- The ways a country can reduce its ecological footprints are the opposite of the ways a country can increase its ecological footprints – basically, increasing the consumption of renewable resources and decreasing the consumption of non-renewable resources. Any of the ideas above could be “recycled” to answer this question.
It is estimated that about half of the average ecological footprint is caused by the use of hydro-carbon fuels. This leads to the development of a new indicator for measuring ecological footprint known as the “carbon footprint”.
- Carbon footprint is defined as ‘the total quantity of greenhouse gas emissions caused by an individual, organization, event, product or nation, expressed in units of tons of carbon emitted’.
Carbon footprints have led to the introduction of carbon offset schemes as a way of assessing how individuals and organizations identify the carbon footprint of their actions and pay to a company that absorbs an equivalent quantity of carbon. Carbon offset projects include re-afforestation, afforestation, using energy-efficient technology etc.
Global patterns and trends in the availability and consumption of water
- Water security– This is defined as when all people at all times, have sustainable access to adequate quantities of acceptable-quality water for sustaining livelihoods, well-being and development.
- Physical water scarcity: Water scarcity is when physical access to water is limited such that water consumption exceeds 60% of the usable water supply. This is when the demand for water exceeds the supply of water
- Economic water scarcity: This is when a population lacks the supply of water even though it is available as it is not accessible due to economic reasons. This may be due to a lack of the necessary monetary needs to utilize an adequate source of water.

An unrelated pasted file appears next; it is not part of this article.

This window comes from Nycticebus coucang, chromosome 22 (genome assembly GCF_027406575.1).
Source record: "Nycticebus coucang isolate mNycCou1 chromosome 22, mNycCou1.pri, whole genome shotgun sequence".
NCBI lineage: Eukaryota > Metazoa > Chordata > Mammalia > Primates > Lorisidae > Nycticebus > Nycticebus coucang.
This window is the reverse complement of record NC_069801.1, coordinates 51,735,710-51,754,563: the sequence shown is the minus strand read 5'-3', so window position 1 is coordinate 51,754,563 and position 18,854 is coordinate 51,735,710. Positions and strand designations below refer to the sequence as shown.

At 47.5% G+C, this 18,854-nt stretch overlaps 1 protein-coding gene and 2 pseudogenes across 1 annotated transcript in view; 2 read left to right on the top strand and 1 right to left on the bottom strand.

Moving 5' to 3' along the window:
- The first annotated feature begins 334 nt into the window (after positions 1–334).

- Water stress: This is when the per capita water supply is less than 1700 cubic meters or when the demand for water exceeds the supply at a given period of time. Or when the demand for water exceeds the supply for a given period leading to water shortage.
- Safe drinking water: This is the same potable drinking water. This is water that is free of impurities, pollutants and bacteria and is thus safe to drink
- Water footprint: This is the volume of freshwater an individual uses directly and in the production f the goods and services that the person consumes. There are two kinds of water footprints. Internal water footprint: This is the volume of water used from domestic water resources. External water footprint: This is the volume of water used in other countries to produce goods and services which are imported and consumed by the population of the country.
- ‘Grey’ water: This is water that has already been used for another purpose that can be used again.
Water is a very critical resource to humans. It is needed for domestic (8%), industrial (23%) as well as agricultural use (69%) (Blueplanet). However, its availability and consumption vary from one country or region to another, depending on factors such as level of economic development, environmental as well as human factors. The demand for water is increasing more than ever before and it is estimated that by 2030 about 50% of the world’s water resources will be needed for industrial, domestic and agricultural purposes.
Fresh water is needed by humans for various activities. However, with the world’s population currently at 7.7 billion (2019), humans could be using 90% of all freshwater resources by 2050 (Blueplanet). This implies that the world’s population is likely to suffer from water stress in future. Many areas suffer severe water shortages due to human and environmental factors. The map below shows the extent of water scarcity in different parts of the world.
Water scarcity, from the map above, is mostly experienced in Sub-Saharan Africa, where about 300 million are affected annually.
The environmental and human factors affecting water scarcity
- Overpopulation in urban areas: Areas with high populations tend to demand a higher water supply; hence the government must invest in providing water infrastructure to avoid water shortage.
- Increase in domestic demand for water: If the demand for water increases as a result of improvement in the standards of living or the level of affluence, it is likely that water shortage will occur due to the demand placed on the water supply.